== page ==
Across most of urban India and particularly in the major metros, there are now clear signs of a lowered consumer optimism and declining confidence leading to the deferment of consumer spending. This deferred or reduced spending is now extending across most major consumption sectors such as discretionary food and groceries, clothing and home textiles, consumer durables and home appliances, jewellery, furniture and furnishings, leisure travel, and entertainment.
Oddly, the response of many manufacturers, marketers and retailers has been counter-intuitive. While most of them tried to stimulate consumer demand in the last quarter of 2008 through aggressive discounting and promotional activity, the same enthusiasm is not so visible in the first quarter of 2009. It is, therefore, no surprise to observe very substantial decline in customer traffic in shopping high streets and malls. It is unlikely that there is going to be any further external trigger leading to an upsurge in consumer sentiment, and with the onset of the summer and summer vacations, there is going to be a further attrition in consumers’ intentions to spend on discretionary goods and services. Hence, in such an environment, it is extremely crucial for manufacturers and retailers to think harder and more innovatively, and then launch their own “marketing stimulus” efforts without any further delay.
In these times of already dented sales growth and reduced margins, the temptation to preserve further erosion of prices and margins is understandably high. For listed companies, already reeling under drastically reduced valuations of their equity, the announcement of financial results that reflect further reduction in their gross margins may put further pressure on the performance of their scrips on various bourses. Hence, there would also be pressure on marketers from their Board members and Chief Executives to shore up the margins rather than undertake any further price reductions or additional sales promotional activity. This is already visible in the steady creeping up of prices, notwithstanding the recent reduction of Cenvat rates across the board, including automobiles, airfares, hotel room tariffs and new summer clothing ranges. In some instances, the fig leaf of justification is the weakening of the rupee while in others, it is the increase in input costs even though in most cases, the input costs have actually come down. Nothing can be more dangerous for such companies since any further sharper fall in consumer spending is bound to be highly damaging to the top lines of these businesses and lead to a collapse in the bottom line immediately.
The reassuring factor for the marketers and retailers should be that India is not seeing any across-the-board decline in consumer income and, therefore, its discretionary spending/purchasing power. There is a slowdown in the growth of incomes, and in some sectors, a marginal reduction in incomes. However, India has yet not seen massive layoffs and with the economy still expected to grow at 5 per cent or more, there will be a corresponding increase in the overall consumer purchasing capacity. Hence, an intelligently “administered” marketing stimulus should deliver the desired results in terms of increased sales and thereby, increased overall financial contribution for businesses that can enable them to meet their fixed expenses more easily.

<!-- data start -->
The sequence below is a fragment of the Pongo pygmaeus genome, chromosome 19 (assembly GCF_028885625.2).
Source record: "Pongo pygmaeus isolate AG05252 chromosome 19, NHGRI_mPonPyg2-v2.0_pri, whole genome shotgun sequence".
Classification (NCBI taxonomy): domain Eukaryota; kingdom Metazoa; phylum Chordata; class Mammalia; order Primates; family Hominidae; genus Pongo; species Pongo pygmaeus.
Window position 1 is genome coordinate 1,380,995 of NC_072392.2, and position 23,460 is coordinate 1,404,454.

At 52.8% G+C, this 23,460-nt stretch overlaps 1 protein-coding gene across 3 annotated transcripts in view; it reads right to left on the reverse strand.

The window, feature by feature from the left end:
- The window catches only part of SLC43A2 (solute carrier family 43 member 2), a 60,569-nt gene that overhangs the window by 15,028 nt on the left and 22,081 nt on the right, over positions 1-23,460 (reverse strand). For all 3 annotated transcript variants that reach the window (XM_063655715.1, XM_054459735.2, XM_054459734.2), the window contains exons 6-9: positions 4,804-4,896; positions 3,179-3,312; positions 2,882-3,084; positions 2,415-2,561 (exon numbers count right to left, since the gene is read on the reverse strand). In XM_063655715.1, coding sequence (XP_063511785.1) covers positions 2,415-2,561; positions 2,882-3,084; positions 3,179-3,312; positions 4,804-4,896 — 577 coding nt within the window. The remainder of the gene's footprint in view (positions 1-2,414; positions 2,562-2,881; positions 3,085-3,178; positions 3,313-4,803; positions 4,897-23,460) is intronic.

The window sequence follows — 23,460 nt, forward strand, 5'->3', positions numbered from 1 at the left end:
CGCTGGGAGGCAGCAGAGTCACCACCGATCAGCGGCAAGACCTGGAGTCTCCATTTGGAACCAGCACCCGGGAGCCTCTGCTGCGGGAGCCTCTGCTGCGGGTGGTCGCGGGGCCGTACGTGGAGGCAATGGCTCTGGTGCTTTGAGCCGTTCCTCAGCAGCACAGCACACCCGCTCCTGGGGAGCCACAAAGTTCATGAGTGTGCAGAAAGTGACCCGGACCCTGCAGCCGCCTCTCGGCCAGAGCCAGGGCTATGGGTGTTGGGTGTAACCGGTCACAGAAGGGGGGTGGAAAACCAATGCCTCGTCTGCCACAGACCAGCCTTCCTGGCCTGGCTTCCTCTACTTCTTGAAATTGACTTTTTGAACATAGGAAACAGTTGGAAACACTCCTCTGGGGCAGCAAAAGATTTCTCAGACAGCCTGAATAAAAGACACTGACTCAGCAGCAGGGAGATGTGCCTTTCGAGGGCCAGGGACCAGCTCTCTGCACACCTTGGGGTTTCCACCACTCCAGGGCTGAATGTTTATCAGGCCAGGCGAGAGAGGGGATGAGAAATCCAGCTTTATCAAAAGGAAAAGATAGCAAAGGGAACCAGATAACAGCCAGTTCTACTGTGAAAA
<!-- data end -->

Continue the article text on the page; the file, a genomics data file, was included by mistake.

The starting point, for most companies and retailers, is to come up with a product assortment that can deliver more value to the consumers at this time. Mere discounting is not enough. Excessive, sustained discounting can be extremely dangerous to the power of such brands themselves and does actually erode consumers’ trust in those brands. In the backdrop of the Nano-saturated media, manufacturers across other consumer product categories and even services (especially food services and entertainment) have to think innovatively and come out with their equivalents of Nanos at the earliest possible. Retailers have to work more closely with their vendors to create a product assortment that is much more value-oriented, and be willing to sacrifice gross margins in the near term for sustaining consumer spending in their outlets.
The next step is to get the consumers out of their homes and bring them back in droves to the markets and shopping malls. This, of course, has to be city- and market-specific but, by and large, it will need a collaborative effort between brands, landlords and retailers to come up with localised efforts and promotions to get the shoppers to come visiting again in large numbers. It will also require a pragmatic approach towards removing irritants such as parking (free valet parking or free parking in general), clean and safe environment without mindless harassment of visitors purportedly on account of enhanced security measures, in-the-market excitement reminiscent of a mela-like environment, appropriate food options including licensed hawkers for “street” food etc.
The final step is to come up with attractive and sometimes bundled packages for goods and services that tempt consumers to spend more, and feel good about spending rather than feeling guilty. Further, this effort has to be sustained through the next two quarters, ie till the onset of the autumn/winter season when further momentum may be achieved with the onset of festival buying.
In the absence of this marketing stimulus, there is a real danger of a total seizure of consumer spending that will be disastrous for all.